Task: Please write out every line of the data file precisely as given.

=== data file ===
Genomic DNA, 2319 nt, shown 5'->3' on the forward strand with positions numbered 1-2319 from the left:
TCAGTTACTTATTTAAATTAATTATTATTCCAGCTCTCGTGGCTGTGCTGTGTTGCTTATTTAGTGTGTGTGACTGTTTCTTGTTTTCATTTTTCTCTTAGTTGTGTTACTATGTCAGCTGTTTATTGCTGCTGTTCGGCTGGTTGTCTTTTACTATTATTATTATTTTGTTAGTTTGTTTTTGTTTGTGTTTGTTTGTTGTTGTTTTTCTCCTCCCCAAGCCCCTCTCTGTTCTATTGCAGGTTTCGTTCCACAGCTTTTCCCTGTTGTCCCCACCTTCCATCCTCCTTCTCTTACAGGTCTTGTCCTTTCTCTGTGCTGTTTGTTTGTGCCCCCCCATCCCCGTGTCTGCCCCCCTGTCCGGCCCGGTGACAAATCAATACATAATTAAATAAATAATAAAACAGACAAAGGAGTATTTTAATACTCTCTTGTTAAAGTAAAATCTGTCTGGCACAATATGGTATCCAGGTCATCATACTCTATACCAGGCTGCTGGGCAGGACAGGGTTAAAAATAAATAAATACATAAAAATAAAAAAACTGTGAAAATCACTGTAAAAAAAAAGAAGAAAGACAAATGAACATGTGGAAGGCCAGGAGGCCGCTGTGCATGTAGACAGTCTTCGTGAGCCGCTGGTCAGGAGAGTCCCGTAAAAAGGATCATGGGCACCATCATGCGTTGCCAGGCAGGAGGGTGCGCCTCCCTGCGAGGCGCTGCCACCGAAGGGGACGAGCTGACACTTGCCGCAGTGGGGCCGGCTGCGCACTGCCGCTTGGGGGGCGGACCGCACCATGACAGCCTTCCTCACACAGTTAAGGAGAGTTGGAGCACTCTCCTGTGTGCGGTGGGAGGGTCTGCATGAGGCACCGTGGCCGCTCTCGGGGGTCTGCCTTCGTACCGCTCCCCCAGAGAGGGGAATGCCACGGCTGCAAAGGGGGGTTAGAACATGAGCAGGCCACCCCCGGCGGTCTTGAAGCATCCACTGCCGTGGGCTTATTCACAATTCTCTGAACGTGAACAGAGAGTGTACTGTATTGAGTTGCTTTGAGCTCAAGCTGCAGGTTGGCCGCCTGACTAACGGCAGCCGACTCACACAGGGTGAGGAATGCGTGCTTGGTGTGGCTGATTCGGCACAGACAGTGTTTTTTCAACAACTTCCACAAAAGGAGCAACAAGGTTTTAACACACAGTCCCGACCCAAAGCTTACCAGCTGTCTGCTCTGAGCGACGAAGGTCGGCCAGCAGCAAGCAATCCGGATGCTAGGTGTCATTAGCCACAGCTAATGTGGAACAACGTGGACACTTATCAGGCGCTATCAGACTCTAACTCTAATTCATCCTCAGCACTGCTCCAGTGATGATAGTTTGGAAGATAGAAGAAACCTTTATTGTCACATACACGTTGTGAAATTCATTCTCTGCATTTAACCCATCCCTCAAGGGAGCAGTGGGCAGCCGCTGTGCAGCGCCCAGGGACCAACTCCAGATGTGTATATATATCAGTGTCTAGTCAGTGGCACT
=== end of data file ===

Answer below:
Genomic DNA, 2319 nt, shown 5'->3' on the forward strand with positions numbered 1-2319 from the left:
TCAGTTACTTATTTAAATTAATTATTATTCCAGCTCTCGTGGCTGTGCTGTGTTGCTTATTTAGTGTGTGTGACTGTTTCTTGTTTTCATTTTTCTCTTAGTTGTGTTACTATGTCAGCTGTTTATTGCTGCTGTTCGGCTGGTTGTCTTTTACTATTATTATTATTTTGTTAGTTTGTTTTTGTTTGTGTTTGTTTGTTGTTGTTTTTCTCCTCCCCAAGCCCCTCTCTGTTCTATTGCAGGTTTCGTTCCACAGCTTTTCCCTGTTGTCCCCACCTTCCATCCTCCTTCTCTTACAGGTCTTGTCCTTTCTCTGTGCTGTTTGTTTGTGCCCCCCCATCCCCGTGTCTGCCCCCCTGTCCGGCCCGGTGACAAATCAATACATAATTAAATAAATAATAAAACAGACAAAGGAGTATTTTAATACTCTCTTGTTAAAGTAAAATCTGTCTGGCACAATATGGTATCCAGGTCATCATACTCTATACCAGGCTGCTGGGCAGGACAGGGTTAAAAATAAATAAATACATAAAAATAAAAAAACTGTGAAAATCACTGTAAAAAAAAAGAAGAAAGACAAATGAACATGTGGAAGGCCAGGAGGCCGCTGTGCATGTAGACAGTCTTCGTGAGCCGCTGGTCAGGAGAGTCCCGTAAAAAGGATCATGGGCACCATCATGCGTTGCCAGGCAGGAGGGTGCGCCTCCCTGCGAGGCGCTGCCACCGAAGGGGACGAGCTGACACTTGCCGCAGTGGGGCCGGCTGCGCACTGCCGCTTGGGGGGCGGACCGCACCATGACAGCCTTCCTCACACAGTTAAGGAGAGTTGGAGCACTCTCCTGTGTGCGGTGGGAGGGTCTGCATGAGGCACCGTGGCCGCTCTCGGGGGTCTGCCTTCGTACCGCTCCCCCAGAGAGGGGAATGCCACGGCTGCAAAGGGGGGTTAGAACATGAGCAGGCCACCCCCGGCGGTCTTGAAGCATCCACTGCCGTGGGCTTATTCACAATTCTCTGAACGTGAACAGAGAGTGTACTGTATTGAGTTGCTTTGAGCTCAAGCTGCAGGTTGGCCGCCTGACTAACGGCAGCCGACTCACACAGGGTGAGGAATGCGTGCTTGGTGTGGCTGATTCGGCACAGACAGTGTTTTTTCAACAACTTCCACAAAAGGAGCAACAAGGTTTTAACACACAGTCCCGACCCAAAGCTTACCAGCTGTCTGCTCTGAGCGACGAAGGTCGGCCAGCAGCAAGCAATCCGGATGCTAGGTGTCATTAGCCACAGCTAATGTGGAACAACGTGGACACTTATCAGGCGCTATCAGACTCTAACTCTAATTCATCCTCAGCACTGCTCCAGTGATGATAGTTTGGAAGATAGAAGAAACCTTTATTGTCACATACACGTTGTGAAATTCATTCTCTGCATTTAACCCATCCCTCAAGGGAGCAGTGGGCAGCCGCTGTGCAGCGCCCAGGGACCAACTCCAGATGTGTATATATATCAGTGTCTAGTCAGTGGCACT